EFI report contributes to debate on how to achieve old-growth forest protection targets in the EU
If you ask stakeholders all over Europe “How should we address the remaining old-growth forests?”, you can expect eyebrows to be raised. Most of us agree that despite covering only a small fraction of Europe’s land area, old-growth and other primary forests play an important role in biodiversity conservation and in the provision of other ecosystem services. But other aspects of the topic are constantly debated. Discussions of old-growth forests also have new policy implications, as the EU Biodiversity Strategy for 2030 sets the target to strictly protect all remaining EU primary and old-growth forests. This is part of a wider objective to strictly protect 10% of EU land area.
However, the path to protection is not so straight forward. It starts with questions continuing to circle at policy level and in academia on how old-growth forest should be defined. Similarly, we face unresolved issues on how to implement the targets of the EU Biodiversity Strategy. Aiming at informing discussions related to these questions, European Forest Institute (EFI) recently released a study titled ‘Protecting old-growth forests in Europe – a review of scientific evidence to inform policy implementation’.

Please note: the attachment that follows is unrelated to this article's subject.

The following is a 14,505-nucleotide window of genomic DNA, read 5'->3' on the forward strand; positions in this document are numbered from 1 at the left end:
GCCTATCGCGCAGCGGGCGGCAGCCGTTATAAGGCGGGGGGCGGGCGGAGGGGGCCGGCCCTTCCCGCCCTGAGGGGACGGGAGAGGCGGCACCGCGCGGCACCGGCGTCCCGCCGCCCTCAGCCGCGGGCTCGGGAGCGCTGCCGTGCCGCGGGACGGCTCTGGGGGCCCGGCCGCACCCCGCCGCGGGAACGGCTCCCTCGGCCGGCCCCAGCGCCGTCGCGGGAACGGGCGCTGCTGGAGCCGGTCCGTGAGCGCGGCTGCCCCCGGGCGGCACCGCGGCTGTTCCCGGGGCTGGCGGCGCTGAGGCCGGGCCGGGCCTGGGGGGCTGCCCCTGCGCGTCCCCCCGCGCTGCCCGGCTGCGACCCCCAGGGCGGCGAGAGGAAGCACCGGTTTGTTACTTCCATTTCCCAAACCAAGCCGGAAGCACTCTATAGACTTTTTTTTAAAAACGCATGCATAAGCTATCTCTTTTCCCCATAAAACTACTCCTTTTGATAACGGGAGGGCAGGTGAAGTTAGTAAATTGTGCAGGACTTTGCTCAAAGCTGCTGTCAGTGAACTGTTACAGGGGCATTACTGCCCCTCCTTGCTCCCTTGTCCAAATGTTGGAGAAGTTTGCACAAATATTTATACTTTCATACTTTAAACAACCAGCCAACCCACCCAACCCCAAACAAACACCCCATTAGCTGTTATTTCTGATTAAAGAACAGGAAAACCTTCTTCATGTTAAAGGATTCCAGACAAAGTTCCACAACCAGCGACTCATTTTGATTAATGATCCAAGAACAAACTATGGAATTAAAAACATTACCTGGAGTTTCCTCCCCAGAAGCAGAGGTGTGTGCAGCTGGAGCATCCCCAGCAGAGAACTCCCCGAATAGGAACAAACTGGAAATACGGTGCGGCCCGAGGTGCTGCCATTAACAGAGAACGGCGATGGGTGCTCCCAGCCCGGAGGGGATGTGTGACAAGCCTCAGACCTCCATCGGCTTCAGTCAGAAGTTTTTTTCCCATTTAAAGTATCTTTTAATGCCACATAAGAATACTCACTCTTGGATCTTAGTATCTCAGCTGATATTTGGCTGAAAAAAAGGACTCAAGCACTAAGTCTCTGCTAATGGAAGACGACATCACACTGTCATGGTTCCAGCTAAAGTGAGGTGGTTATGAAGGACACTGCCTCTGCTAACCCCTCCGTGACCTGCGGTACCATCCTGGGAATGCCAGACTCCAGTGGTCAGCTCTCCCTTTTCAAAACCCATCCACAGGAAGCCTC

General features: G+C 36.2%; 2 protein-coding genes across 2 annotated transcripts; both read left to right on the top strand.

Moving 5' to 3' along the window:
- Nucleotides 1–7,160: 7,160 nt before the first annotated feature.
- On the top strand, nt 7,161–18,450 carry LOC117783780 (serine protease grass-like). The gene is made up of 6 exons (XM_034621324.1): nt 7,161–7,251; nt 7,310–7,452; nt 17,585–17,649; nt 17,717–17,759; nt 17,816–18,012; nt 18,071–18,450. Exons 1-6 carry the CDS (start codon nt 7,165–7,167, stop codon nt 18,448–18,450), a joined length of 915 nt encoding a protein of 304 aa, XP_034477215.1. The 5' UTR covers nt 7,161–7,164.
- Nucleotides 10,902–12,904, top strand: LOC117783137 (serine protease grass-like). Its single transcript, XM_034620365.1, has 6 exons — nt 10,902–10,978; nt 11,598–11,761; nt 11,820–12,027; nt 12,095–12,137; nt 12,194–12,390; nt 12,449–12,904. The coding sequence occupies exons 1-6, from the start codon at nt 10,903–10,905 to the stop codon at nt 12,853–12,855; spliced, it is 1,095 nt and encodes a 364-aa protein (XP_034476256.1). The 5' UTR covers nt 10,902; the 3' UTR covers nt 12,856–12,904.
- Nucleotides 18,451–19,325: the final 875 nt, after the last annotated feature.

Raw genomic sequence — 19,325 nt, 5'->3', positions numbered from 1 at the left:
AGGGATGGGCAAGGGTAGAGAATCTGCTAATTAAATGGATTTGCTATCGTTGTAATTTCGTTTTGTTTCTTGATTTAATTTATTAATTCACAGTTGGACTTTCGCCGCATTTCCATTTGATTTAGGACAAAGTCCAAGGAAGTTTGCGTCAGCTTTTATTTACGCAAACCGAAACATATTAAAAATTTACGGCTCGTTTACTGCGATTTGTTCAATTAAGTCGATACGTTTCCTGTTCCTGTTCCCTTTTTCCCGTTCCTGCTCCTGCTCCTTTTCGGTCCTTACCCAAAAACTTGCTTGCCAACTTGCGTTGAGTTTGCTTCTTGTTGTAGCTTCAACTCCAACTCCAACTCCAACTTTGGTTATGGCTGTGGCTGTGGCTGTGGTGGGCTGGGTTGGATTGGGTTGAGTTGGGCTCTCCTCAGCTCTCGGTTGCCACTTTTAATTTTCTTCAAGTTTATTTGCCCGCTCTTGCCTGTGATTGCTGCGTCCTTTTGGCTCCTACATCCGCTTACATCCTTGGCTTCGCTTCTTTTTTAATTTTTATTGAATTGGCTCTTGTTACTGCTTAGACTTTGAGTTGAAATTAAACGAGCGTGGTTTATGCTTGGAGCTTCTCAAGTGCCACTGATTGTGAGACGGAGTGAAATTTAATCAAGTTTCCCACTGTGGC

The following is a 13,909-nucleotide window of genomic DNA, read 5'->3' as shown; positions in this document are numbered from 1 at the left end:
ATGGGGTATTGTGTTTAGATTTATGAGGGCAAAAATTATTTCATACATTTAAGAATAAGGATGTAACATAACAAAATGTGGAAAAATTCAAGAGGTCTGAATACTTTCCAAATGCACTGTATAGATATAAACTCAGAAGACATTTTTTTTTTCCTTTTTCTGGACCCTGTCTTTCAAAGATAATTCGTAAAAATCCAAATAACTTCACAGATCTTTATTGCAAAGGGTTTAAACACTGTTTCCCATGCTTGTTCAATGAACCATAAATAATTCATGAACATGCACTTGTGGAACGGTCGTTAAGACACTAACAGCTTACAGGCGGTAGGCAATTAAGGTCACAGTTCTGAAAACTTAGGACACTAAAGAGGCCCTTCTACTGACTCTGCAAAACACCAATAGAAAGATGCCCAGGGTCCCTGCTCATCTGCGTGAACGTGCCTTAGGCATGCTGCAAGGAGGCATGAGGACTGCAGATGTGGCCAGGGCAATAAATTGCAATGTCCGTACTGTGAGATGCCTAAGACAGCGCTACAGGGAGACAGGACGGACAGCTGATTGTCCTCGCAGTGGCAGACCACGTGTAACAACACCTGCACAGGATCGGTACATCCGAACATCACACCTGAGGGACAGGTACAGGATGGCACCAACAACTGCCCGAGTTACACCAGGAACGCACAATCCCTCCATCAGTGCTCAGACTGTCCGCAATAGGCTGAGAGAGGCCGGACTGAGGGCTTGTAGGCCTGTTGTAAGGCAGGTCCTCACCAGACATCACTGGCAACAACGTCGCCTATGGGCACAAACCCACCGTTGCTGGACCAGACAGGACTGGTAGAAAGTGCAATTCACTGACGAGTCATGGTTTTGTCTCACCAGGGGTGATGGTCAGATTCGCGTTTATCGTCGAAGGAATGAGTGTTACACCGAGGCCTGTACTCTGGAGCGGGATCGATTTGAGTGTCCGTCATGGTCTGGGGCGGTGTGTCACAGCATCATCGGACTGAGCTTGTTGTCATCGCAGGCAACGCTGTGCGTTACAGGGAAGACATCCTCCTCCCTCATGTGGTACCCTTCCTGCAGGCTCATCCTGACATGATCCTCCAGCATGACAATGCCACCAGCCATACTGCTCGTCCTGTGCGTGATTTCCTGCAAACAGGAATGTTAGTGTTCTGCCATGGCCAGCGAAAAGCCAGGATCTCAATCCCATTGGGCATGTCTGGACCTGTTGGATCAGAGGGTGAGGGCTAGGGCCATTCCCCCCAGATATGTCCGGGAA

The short-term project (October 2020 – June 2021) was funded by the German Federal Ministry for the Environment, Nature Conservation and Nuclear Safety (BMU). The study reviewed scientific literature on the topic and held a workshop with around 20 external scientific experts in February 2021 to discuss preliminary findings. The experts also had a pivotal role in reviewing and commenting on previous drafts of the study and helped to jointly create key messages throughout the report together with the study’s authors.
The report provides scientific evidence as input to ongoing policy discussions of forest protection in the EU, and thus may also have wider relevance once the highly anticipated new EU Forest Strategy is published. Here we briefly summarise the main results of the study:
Defining old-growth forests
There are several different definitions of old-growth forest, which makes it challenging to work on the topic. This is partly because the first definition from the US Pacific Northwest region in the 1980s is very difficult to apply to other forest types. Various definitions have been criticised, especially (1) those based on tree age, because maximum tree longevity depends on the species and the environment, and (2) those including lack of human disturbance criteria because despite having a management legacy, forests can recover to develop old-growth attributes, i.e., “secondary old-growth forests”.
Experts of EFI’s study suggest that the use of „old-growthness“ indicies and levels of naturalness are useful concepts for defining old-growth. Importantly, the study found that the chosen definition for the EU should include forests with some management legacy given the rarity of primary forests and the high importance of secondary old-growth forests for biodiversity conservation in European forests.